“The best we can. We have made the bargain, you know, and taken possession now.”
“You are laughing. I declare I think you are glad it has turned out what it is!”
“I am not sorry,” he avowed. “You’ll let me cater for you another time, Maude.”
She put up her face to be kissed. “Don’t be angry with me. It is our home-coming.”
“Angry!” he repeated. “I have never shown anger to you yet, Maude. Never a woman had a more indulgent husband than you shall have in me.”
“You don’t say a loving one, Val!”
“And a loving one also: if you will only let me be so.”
“What do you mean?”
“Love requires love in return. We shall be happy, I am sure, if you so will it. Only let us pull together; one mind, one interest. Here’s your maid. I wonder where my dressing room is?”
And thus they entered on what remained of the London season. The newspapers announced the arrival of Lord and Lady Hartledon, and Maude read it aloud to her husband. She might have retained peace longer, however, had that announcement not gone forth to the four corners of the land.
“Only let us pull together!” A very few days indeed sufficed to dissipate that illusion. Lady Hartledon plunged madly into all the gaieties of the dying season, as though to make up for lost time; Lord Hartledon never felt less inclined to plunge into anything, unless it was the waters of oblivion. He held back from some places, but she did not appear to care, going her way in a very positive, off-hand manner, according to her own will, and paying not the slightest deference to his.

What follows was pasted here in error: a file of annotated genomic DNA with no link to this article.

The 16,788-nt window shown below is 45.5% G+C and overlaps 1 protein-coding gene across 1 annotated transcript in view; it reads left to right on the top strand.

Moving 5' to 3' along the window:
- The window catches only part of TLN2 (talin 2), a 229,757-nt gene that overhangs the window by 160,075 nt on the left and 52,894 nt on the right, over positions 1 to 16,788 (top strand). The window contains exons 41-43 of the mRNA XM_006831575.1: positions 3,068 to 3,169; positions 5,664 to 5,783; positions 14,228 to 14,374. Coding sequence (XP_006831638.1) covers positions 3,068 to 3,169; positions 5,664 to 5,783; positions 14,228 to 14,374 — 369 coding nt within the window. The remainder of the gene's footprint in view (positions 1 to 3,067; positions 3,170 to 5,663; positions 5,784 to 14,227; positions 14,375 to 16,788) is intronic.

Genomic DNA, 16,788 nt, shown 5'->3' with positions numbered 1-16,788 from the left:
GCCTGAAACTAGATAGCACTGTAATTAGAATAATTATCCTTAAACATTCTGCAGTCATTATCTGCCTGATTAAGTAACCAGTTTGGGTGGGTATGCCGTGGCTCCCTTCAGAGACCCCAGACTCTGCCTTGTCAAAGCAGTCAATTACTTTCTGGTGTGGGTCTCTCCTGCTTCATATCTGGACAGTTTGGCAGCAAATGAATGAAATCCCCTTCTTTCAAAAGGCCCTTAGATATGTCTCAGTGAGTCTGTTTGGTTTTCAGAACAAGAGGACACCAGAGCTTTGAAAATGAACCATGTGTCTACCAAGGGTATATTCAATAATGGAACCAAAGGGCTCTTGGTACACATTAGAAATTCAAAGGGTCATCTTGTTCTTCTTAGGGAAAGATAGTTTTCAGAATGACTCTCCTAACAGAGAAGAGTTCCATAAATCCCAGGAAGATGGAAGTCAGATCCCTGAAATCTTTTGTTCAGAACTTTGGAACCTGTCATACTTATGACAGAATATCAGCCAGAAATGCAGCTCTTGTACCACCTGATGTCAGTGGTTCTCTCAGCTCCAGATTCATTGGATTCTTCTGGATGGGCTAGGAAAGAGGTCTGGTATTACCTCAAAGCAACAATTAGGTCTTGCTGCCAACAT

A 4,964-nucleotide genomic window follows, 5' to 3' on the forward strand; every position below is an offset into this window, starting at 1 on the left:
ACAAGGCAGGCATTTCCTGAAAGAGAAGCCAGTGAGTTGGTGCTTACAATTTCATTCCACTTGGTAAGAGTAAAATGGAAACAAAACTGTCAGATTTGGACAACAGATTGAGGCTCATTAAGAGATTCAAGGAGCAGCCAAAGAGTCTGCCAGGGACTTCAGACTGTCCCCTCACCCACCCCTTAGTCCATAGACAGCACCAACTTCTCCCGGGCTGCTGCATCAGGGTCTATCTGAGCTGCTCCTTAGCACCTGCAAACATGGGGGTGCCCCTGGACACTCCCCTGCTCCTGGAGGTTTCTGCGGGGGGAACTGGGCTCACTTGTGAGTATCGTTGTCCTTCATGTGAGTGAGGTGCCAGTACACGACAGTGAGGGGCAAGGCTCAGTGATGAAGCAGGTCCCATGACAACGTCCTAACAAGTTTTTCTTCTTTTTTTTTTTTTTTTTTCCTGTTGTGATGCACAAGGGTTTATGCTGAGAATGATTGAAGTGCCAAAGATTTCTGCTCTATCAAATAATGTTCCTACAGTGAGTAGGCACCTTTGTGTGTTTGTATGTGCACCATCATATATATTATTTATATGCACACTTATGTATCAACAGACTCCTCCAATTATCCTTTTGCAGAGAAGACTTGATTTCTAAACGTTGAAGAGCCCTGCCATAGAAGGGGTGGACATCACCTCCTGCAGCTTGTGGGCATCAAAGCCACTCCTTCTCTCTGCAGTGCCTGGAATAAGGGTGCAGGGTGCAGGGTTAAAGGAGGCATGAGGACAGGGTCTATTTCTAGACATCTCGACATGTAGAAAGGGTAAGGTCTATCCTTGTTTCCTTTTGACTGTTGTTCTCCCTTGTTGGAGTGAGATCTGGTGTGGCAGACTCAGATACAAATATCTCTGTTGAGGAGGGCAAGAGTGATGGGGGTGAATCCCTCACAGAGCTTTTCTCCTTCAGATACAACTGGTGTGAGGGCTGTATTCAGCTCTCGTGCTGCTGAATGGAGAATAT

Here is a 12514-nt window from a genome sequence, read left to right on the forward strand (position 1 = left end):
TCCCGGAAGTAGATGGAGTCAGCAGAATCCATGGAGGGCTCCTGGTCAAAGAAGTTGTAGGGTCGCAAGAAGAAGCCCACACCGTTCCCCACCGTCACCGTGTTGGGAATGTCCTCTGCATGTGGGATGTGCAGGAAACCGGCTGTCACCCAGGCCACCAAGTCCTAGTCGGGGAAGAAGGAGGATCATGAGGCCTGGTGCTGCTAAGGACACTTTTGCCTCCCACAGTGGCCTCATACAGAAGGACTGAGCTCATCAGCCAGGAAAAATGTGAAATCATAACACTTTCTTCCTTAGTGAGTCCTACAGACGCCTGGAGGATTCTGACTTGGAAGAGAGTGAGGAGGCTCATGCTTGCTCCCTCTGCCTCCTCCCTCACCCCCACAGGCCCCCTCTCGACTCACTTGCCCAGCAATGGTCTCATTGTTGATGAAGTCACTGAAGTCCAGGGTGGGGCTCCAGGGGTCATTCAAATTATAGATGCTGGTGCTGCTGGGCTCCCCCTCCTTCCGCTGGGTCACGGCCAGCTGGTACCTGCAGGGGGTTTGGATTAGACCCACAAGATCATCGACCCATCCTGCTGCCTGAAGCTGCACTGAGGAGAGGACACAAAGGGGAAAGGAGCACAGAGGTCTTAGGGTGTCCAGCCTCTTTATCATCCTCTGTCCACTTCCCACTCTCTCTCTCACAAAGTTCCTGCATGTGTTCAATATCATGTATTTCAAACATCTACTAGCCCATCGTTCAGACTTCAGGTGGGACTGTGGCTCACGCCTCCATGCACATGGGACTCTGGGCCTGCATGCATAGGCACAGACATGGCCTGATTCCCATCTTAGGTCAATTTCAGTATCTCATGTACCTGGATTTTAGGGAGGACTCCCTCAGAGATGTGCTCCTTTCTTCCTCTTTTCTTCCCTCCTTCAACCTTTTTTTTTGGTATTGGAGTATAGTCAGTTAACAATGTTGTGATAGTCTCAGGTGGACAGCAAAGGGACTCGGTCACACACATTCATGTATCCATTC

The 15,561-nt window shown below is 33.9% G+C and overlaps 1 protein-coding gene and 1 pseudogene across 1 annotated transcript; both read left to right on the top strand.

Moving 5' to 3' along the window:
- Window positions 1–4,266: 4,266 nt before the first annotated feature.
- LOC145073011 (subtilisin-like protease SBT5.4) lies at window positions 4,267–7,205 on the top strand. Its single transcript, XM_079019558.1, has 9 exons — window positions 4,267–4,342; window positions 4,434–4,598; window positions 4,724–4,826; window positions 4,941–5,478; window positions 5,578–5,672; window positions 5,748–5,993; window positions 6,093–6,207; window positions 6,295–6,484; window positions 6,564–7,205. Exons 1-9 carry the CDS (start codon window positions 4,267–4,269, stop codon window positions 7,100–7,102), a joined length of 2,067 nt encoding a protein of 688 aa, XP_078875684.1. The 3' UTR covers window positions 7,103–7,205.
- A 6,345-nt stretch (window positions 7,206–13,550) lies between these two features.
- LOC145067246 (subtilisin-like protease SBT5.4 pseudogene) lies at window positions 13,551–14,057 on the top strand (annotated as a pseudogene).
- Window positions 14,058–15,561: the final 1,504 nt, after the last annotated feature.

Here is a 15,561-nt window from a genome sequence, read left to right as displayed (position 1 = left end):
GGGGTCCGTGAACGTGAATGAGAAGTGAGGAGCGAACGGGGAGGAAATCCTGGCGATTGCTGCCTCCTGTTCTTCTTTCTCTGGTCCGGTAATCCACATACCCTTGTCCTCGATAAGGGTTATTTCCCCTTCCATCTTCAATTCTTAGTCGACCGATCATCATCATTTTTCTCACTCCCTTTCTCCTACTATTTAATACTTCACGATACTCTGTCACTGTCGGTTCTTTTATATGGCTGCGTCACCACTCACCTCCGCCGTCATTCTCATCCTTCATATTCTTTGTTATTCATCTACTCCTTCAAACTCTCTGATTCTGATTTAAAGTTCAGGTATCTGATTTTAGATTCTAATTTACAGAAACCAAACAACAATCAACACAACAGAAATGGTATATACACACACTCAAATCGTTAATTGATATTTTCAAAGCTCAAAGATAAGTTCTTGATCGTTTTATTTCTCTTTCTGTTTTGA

THE STRANGER AGAIN.
On a burning day at the end of June, Lord Hartledon was walking towards the Temple. He had not yet sought out his friend Thomas Carr; a sense of shame held him back; but he was on his way to do so now.
Turning down Essex Street and so to the left, he traversed the courts and windings, and mounted the stairs to the barrister’s rooms. Many a merry hour had he passed in those three small rooms, dignified with the name of “Mr. Carr’s chambers,” but which were in fact also Mr. Carr’s dwelling-place—and some sad ones.
Lord Hartledon knocked at the outer door with his stick—a somewhat faint, doubtful knock; not with the free hand of one at ease with himself and the world. For one thing, he was uncertain as to the reception he should meet with.
Mr. Carr came to the door himself; his clerk was out. When he saw who was his visitor he stood in comic surprise. Val stepped in, extending his hand; and it was heartily taken.
“You are not offended with me, then, Carr?”
“Nay,” said Mr. Carr, “I have no reason to be offended. Your sin was not against me.”
“That’s a strong word, ‘sin.’”
“It is spoken,” was the answer; “but I need not speak it again. I don’t intend to quarrel with you. I was not, I repeat, the injured party.”